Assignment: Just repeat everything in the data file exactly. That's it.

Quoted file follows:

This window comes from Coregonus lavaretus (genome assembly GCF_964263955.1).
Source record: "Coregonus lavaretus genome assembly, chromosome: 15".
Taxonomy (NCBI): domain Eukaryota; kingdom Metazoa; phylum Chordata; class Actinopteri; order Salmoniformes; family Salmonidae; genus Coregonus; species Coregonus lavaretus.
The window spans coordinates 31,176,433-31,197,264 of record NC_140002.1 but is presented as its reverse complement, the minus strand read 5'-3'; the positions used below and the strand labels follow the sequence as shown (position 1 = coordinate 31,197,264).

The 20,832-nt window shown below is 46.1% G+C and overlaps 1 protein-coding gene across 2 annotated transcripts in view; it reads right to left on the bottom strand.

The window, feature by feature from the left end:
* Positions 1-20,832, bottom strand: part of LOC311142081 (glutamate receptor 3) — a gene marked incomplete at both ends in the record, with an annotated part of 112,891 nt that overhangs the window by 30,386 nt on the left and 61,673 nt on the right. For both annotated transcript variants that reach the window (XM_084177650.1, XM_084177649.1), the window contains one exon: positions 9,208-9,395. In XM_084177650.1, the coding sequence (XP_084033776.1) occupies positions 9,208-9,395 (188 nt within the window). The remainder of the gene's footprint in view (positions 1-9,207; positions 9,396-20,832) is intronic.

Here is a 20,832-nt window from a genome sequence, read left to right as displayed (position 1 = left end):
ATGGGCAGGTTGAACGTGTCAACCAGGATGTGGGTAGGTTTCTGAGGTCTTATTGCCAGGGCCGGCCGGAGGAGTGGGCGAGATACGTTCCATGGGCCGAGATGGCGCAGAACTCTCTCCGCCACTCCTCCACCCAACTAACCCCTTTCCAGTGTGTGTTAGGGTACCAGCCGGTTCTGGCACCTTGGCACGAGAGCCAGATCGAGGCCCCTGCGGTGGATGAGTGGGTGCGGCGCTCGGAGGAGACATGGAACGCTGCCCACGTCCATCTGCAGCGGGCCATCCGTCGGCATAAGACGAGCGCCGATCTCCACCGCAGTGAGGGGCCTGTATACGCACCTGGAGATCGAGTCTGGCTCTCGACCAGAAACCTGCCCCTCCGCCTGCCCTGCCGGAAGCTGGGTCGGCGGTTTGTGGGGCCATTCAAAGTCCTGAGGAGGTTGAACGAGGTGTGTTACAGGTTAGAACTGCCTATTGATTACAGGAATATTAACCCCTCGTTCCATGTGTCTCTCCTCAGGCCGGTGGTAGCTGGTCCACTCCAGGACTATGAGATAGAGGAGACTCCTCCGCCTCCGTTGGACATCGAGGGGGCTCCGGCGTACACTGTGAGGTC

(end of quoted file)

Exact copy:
This window comes from Coregonus lavaretus (genome assembly GCF_964263955.1).
Source record: "Coregonus lavaretus genome assembly, chromosome: 15".
Taxonomy (NCBI): domain Eukaryota; kingdom Metazoa; phylum Chordata; class Actinopteri; order Salmoniformes; family Salmonidae; genus Coregonus; species Coregonus lavaretus.
The window spans coordinates 31,176,433-31,197,264 of record NC_140002.1 but is presented as its reverse complement, the minus strand read 5'-3'; the positions used below and the strand labels follow the sequence as shown (position 1 = coordinate 31,197,264).

The 20,832-nt window shown below is 46.1% G+C and overlaps 1 protein-coding gene across 2 annotated transcripts in view; it reads right to left on the bottom strand.

The window, feature by feature from the left end:
* Positions 1-20,832, bottom strand: part of LOC311142081 (glutamate receptor 3) — a gene marked incomplete at both ends in the record, with an annotated part of 112,891 nt that overhangs the window by 30,386 nt on the left and 61,673 nt on the right. For both annotated transcript variants that reach the window (XM_084177650.1, XM_084177649.1), the window contains one exon: positions 9,208-9,395. In XM_084177650.1, the coding sequence (XP_084033776.1) occupies positions 9,208-9,395 (188 nt within the window). The remainder of the gene's footprint in view (positions 1-9,207; positions 9,396-20,832) is intronic.

Here is a 20,832-nt window from a genome sequence, read left to right as displayed (position 1 = left end):
ATGGGCAGGTTGAACGTGTCAACCAGGATGTGGGTAGGTTTCTGAGGTCTTATTGCCAGGGCCGGCCGGAGGAGTGGGCGAGATACGTTCCATGGGCCGAGATGGCGCAGAACTCTCTCCGCCACTCCTCCACCCAACTAACCCCTTTCCAGTGTGTGTTAGGGTACCAGCCGGTTCTGGCACCTTGGCACGAGAGCCAGATCGAGGCCCCTGCGGTGGATGAGTGGGTGCGGCGCTCGGAGGAGACATGGAACGCTGCCCACGTCCATCTGCAGCGGGCCATCCGTCGGCATAAGACGAGCGCCGATCTCCACCGCAGTGAGGGGCCTGTATACGCACCTGGAGATCGAGTCTGGCTCTCGACCAGAAACCTGCCCCTCCGCCTGCCCTGCCGGAAGCTGGGTCGGCGGTTTGTGGGGCCATTCAAAGTCCTGAGGAGGTTGAACGAGGTGTGTTACAGGTTAGAACTGCCTATTGATTACAGGAATATTAACCCCTCGTTCCATGTGTCTCTCCTCAGGCCGGTGGTAGCTGGTCCACTCCAGGACTATGAGATAGAGGAGACTCCTCCGCCTCCGTTGGACATCGAGGGGGCTCCGGCGTACACTGTGAGGTC